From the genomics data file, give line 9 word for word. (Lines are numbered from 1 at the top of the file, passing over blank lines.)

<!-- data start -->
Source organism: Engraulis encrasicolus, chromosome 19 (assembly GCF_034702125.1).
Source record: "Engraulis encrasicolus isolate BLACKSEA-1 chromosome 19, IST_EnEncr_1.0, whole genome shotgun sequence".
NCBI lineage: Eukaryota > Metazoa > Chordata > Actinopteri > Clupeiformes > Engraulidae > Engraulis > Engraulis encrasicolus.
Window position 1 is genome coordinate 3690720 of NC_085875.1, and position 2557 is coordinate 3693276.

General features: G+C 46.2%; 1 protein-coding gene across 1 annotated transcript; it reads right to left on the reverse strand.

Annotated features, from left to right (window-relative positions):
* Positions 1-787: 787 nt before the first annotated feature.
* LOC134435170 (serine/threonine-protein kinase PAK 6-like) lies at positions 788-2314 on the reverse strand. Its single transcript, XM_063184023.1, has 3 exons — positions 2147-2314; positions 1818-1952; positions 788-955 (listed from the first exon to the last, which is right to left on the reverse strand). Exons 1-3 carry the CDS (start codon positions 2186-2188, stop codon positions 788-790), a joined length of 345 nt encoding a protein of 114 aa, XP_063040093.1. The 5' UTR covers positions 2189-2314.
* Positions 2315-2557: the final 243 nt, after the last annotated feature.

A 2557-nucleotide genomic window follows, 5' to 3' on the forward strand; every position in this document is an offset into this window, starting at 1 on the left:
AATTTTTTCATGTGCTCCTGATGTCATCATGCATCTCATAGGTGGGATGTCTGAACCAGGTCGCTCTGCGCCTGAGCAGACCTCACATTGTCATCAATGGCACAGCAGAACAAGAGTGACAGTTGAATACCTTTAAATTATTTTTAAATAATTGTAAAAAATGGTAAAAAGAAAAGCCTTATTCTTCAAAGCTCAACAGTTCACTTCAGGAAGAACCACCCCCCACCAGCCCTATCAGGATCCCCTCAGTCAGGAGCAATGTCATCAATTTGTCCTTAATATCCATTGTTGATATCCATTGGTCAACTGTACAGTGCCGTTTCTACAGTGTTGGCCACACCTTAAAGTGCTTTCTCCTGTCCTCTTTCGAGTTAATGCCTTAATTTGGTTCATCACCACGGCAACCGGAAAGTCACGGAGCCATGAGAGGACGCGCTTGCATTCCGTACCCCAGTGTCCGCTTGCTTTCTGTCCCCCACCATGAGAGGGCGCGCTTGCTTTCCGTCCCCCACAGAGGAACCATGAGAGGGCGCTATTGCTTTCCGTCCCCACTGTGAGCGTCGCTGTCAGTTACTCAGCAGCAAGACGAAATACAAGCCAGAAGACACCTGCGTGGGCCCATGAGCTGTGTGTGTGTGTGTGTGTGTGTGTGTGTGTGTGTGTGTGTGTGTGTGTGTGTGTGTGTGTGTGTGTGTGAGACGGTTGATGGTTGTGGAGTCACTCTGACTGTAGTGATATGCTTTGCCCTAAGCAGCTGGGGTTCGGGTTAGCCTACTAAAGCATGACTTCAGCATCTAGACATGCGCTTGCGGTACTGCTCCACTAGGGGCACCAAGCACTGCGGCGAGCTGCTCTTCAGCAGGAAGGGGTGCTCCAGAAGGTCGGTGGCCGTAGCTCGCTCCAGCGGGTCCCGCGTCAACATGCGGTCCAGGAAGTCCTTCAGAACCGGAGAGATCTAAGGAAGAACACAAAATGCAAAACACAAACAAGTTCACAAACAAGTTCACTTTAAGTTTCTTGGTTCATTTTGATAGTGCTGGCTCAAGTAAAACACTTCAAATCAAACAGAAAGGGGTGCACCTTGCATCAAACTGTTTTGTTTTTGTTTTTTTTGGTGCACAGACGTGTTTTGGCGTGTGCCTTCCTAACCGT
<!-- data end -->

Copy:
* Positions 2315-2557: the final 243 nt, after the last annotated feature.